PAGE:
Esperanto was a brilliant idea. OK, the idea of trying to replace people’s first languages, which are an incredibly important part of history and culture, was terrible;  but the idea of everyone speaking a common second language was brilliant.  Ludwik Zamenhof, its creator, grew up in an area where six languages (Yiddish, Russian, Polish, Belarusian, German and Lithuanian, and thus three language groups and three alphabets) were used.  I read a lot of Eastern European history and I actually find places like that fascinating.  Just so gloriously confusing!!  There are towns in what’s now Ukrainian Galicia which have names in Yiddish, Polish, Ukrainian, Russian, German, Hungarian, Romanian and Slovak!  However, it probably wasn’t quite so fascinating to be living there, under what must have effectively been a system of linguistic apartheid.   Anyway, sadly, Esperanto never caught on.

In between teaching Esperanto, the teacher was reading a book about school discipline, which was teeming with words like “heedlessness” and “disobedience”, all greatly beloved by GO authors. Does anyone still use the word “heedless”?  Great word!  We then moved on to School Certificates, which, whilst they always make me think of Alicia in the (post-war) Malory Towers books, played a big part in improving social mobility by giving working-class children a chance to go to university … if the family finances allowed, which, unfortunately, they usually didn’t.

Then school medicals. Ugh.  I apologise in advance for going off on a rant here, but it seems like, every time I put the TV or radio on at the moment, some patronising person is going on about how kids being fat is the worst problem facing our society.  Never mind the fact that some families are struggling so much that kids are being found scavenging through school bins for food: no-one seems interested in that.  Only in stigmatising overweight kids.

Our school medicals, in the late 1980s, were carried out by the visiting school nurse. She was very nice, but, if you were a fat kid, like I was, she put you on what was known as “The List”.  Capital T, capital L. Then, every so often, you would be sent a nasty little note telling you that you had to go to the medical room to be weighed.  This would be during lesson time, so you’d have to ask to be excused.  It was so humiliating.  Even worse, during the first few years of secondary school, we were weighed at the start of every term by the sadistic PE teacher.  She could easily have written everyone’s weight down herself, but, in order to maximise the humiliation, she would ask one of the kids – invariably someone very slim – to write them down.  And she would bellow out your weight at the top of her voice, so that most of the kids who were waiting could hear.  It was absolutely horrendous.  Kids would skip breakfast, and, if the weigh-in was in the afternoon, sometimes skip dinner as well, in the hope of making themselves a pound or two lighter.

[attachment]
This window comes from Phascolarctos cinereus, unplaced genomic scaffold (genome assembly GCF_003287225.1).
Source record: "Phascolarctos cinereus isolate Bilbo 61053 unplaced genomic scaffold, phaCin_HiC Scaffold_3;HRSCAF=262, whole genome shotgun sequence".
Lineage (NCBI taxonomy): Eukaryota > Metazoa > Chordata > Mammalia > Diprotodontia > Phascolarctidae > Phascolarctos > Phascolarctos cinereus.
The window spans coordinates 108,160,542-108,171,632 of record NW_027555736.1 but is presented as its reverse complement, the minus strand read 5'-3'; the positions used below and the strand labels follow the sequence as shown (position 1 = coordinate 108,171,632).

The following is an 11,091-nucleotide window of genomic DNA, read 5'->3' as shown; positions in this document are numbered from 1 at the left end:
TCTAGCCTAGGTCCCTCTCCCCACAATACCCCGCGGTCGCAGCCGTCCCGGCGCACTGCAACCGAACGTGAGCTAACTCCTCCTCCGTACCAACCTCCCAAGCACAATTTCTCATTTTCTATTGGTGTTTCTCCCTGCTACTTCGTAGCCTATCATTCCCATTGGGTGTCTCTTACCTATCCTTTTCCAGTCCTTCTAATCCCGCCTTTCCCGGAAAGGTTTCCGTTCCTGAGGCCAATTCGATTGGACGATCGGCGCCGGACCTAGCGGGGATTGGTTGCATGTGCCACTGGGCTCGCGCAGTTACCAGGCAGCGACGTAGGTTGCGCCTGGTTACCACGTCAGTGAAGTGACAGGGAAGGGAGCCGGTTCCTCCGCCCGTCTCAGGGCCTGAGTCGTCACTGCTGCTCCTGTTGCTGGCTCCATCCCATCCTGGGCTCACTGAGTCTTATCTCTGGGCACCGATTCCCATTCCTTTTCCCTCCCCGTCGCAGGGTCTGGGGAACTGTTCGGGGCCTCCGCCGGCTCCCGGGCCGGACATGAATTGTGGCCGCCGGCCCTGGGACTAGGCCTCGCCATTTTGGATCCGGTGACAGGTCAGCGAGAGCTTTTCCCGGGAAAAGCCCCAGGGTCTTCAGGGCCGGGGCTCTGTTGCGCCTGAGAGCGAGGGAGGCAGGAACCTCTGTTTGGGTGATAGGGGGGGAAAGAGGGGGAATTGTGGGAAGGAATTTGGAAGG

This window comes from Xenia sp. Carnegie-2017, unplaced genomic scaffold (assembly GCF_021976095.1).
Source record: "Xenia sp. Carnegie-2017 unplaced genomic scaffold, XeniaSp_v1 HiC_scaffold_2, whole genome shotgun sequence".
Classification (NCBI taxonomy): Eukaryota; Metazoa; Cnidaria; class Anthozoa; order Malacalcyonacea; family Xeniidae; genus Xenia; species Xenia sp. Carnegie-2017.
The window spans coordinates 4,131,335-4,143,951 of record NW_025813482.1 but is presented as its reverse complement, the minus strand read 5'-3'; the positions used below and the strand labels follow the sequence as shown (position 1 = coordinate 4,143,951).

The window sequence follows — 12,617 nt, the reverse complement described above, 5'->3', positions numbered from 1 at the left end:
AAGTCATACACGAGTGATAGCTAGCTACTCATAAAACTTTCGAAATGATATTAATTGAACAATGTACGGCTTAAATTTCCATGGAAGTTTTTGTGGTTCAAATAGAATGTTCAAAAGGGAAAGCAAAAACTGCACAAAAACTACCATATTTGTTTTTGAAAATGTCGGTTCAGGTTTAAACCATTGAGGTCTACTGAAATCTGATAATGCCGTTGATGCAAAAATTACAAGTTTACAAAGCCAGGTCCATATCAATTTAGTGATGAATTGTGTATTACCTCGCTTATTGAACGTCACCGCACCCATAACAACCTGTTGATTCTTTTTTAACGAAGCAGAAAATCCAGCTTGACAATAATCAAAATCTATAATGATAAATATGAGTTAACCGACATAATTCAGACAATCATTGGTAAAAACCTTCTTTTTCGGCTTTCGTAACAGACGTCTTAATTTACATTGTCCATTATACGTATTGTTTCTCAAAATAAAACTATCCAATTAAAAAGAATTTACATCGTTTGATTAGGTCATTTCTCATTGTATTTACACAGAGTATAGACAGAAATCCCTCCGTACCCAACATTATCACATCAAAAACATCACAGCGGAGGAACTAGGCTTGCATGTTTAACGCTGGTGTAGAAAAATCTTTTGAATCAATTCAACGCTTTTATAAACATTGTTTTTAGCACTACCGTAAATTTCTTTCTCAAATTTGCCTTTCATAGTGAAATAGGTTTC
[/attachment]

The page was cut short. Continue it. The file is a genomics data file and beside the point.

I really hope that all the people who keep harping on about the evils of kids being overweight understand all the mental health problems that they’re storing up for the future by destroying children’s confidence and making them feel that overweight kids are second-class citizens. That feeling never goes away.  Anyway, sorry, rant over!  In the inter-war years, of course, it wasn’t obesity that was the issue, but malnutrition – and so the idea of weighing and measuring children at school was genuinely well-meant.  We were told that the average height of the class in this programme was nine inches taller than the average height of working-class children of the same age in the 1920s.  We also saw the kids having the circumferences of their head measured … but let’s not go there, because it smacks of eugenics.

As I said about the first episode, there was genuine concern about the nation’s health, following the publication of reports into poverty and also, in particular, because of the poor physical condition of many of the young men joining the Armed Forces.   As well as the horrible medicals, children in the inter-war years were dosed with cod liver oil, which famously tastes disgusting but is actually very good for you.  The Open Air School movement, which inspired some of the storylines in the recently-published The Chalet School Annexe, reviewed here, was also discussed.  A much better idea than the horrific school weigh-ins!  So too were compulsory naps, which come up in Monica Turns Up Trumps.  The idea of having a rest in the middle of the day seems quite attractive now 🙂 , but I don’t think it would have done when I was fifteen … and the kids didn’t seem very impressed, saying that they felt as if they were being treated like they were back in the nursery.

Weight-related traumas apart, it was very interesting to see the development of the idea that schools should play a big role in trying to improve children’s health. Unfortunately, it’s gone too far.  There was a report on Sky News this morning about staff at a school in Stoke “monitoring” packed lunches (why, regardless of whether you live in the dinner-eating North or the lunch-eating South, is it always “school dinners” but “packed lunches”) for unhealthy food.  Excuse me?  I don’t think even Stalin made teachers “monitor” packed lunches.